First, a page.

With early voting is underway in numerous states across the country, Hillary Clinton is no doubt concerned about the low numbers of two key demographics that are so far turning out in much lower numbers than typical and than she needs them to.
Blacks and millennials are two key demographics that has kept Hillary in the lead in polling but those voters are so far not turning out to vote during early voting when compared to elections past. Given the fact that more Americans are participating in early voting than before, with increases with each election cycle, this must be the cause of great concern for the Hillary Clinton campaign.
In 1996, only 10-percent of Americans cast their ballot during early voting. Compare that to 31-percent in 2014 and you can see the sizable increase in people who turn out to vote early. While those statistics include all Americans, the reality of early voting so far by blacks and millennials is not where Hillary Clinton needs it to be.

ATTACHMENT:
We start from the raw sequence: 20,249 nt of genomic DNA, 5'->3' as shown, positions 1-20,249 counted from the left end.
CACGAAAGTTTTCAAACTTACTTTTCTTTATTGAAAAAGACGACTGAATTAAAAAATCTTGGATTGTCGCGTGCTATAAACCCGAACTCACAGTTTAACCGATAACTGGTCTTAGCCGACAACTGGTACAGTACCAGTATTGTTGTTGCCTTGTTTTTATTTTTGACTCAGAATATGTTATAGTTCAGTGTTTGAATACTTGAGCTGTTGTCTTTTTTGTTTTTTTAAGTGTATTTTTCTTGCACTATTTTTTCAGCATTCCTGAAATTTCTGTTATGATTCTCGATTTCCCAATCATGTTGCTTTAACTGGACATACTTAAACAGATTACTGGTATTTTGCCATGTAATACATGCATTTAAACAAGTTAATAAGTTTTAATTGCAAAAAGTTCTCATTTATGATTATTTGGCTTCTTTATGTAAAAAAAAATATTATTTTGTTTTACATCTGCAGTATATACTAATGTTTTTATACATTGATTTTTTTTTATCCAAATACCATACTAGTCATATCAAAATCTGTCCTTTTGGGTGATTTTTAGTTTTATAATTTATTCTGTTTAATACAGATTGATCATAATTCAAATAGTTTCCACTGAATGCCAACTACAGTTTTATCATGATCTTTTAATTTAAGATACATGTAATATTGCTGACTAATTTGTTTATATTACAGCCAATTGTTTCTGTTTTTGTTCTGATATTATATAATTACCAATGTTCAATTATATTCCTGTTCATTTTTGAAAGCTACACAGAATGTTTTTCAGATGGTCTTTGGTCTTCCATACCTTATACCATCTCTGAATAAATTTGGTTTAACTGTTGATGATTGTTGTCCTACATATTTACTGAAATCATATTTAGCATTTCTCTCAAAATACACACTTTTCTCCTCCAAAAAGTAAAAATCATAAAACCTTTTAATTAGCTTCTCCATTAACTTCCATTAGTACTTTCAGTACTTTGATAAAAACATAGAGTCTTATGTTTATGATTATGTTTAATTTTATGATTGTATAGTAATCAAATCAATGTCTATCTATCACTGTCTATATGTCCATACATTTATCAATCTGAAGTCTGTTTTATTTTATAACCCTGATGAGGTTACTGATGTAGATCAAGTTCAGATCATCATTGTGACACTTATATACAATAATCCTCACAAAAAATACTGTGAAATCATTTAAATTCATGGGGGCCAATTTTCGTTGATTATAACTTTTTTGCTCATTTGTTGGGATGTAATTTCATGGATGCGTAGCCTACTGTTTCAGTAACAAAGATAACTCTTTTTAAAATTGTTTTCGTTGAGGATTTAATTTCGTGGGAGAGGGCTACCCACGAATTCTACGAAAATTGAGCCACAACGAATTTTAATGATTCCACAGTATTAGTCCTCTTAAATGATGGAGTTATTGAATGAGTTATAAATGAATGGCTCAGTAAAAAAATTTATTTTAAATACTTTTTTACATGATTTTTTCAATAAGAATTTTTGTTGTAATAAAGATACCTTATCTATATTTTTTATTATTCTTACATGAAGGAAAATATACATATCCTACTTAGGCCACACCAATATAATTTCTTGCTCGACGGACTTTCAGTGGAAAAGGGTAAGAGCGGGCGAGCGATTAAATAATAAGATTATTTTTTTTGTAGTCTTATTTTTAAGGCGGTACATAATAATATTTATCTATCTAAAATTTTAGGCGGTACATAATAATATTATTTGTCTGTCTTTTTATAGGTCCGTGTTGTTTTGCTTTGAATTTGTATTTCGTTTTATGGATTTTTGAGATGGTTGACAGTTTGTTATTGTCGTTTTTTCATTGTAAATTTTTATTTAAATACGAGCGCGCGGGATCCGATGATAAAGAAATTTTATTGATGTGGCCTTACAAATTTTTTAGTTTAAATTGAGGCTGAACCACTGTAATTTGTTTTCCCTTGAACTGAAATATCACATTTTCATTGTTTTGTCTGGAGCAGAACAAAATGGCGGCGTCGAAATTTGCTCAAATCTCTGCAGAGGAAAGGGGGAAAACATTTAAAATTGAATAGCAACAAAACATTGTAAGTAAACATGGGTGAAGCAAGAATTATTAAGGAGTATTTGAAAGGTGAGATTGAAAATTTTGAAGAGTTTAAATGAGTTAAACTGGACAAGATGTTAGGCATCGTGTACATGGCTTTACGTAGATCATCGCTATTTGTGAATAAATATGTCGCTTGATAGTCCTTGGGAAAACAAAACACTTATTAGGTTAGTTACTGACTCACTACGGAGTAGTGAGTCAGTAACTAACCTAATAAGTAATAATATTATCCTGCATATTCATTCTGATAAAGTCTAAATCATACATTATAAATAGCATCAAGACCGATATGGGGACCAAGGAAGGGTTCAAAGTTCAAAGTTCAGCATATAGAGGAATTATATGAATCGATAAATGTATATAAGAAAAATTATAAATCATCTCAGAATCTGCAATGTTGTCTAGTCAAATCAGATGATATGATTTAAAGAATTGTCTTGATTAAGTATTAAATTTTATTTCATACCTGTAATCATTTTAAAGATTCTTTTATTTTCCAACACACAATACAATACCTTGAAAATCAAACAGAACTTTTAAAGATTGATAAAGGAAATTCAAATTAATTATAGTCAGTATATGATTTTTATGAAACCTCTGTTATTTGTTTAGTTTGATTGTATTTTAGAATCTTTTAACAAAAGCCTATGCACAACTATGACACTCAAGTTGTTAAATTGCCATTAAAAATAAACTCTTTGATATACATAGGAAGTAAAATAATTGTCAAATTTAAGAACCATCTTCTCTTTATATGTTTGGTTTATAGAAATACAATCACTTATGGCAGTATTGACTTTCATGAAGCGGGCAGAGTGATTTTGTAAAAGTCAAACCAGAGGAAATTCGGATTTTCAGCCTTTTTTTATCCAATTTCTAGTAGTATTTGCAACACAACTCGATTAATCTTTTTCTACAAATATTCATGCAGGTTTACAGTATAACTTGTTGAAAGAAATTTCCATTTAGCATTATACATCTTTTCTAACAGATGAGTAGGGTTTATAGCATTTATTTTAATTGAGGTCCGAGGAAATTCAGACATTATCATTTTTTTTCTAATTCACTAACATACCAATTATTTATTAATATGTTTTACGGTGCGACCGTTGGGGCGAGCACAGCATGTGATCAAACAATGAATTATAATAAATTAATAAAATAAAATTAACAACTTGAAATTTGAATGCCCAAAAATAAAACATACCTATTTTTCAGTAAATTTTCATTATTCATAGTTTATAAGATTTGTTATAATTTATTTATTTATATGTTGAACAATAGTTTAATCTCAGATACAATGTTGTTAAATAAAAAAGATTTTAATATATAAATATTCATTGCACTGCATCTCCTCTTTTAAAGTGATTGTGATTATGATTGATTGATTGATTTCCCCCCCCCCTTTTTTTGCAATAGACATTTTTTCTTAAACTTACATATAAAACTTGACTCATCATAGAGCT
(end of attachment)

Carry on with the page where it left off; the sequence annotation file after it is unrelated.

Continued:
Black voters are turning out in far fewer numbers than they did in 2012. The states of Georgia, North Carolina, Virginia, and Ohio all experienced severe drops in early votes from black voters. Marc Caputo of Politico also notes a significant difference in the key swing state of Florida.
Voters under the age of 30 are also turning up in smaller numbers than in previous elections. Iowa, North Carolina, and Ohio saw the most drastic decreases among younger voters, but other key states like Virginia, Nevada, and Michigan also experienced severe drops in voter turnout.
It’s no wonder Hillary Clinton is leaning so heavily on Barack Obama, Michelle Obama, and Bernie Sanders to speak at rallies on her behalf. She’s alone is not appealing to black or millennial voters so she has to hope that they can inspire those groups to turn out the vote…and ignore the Emailgate scandal and ongoing FBI investigation that continues to rock her campaign.
h/t Daily Caller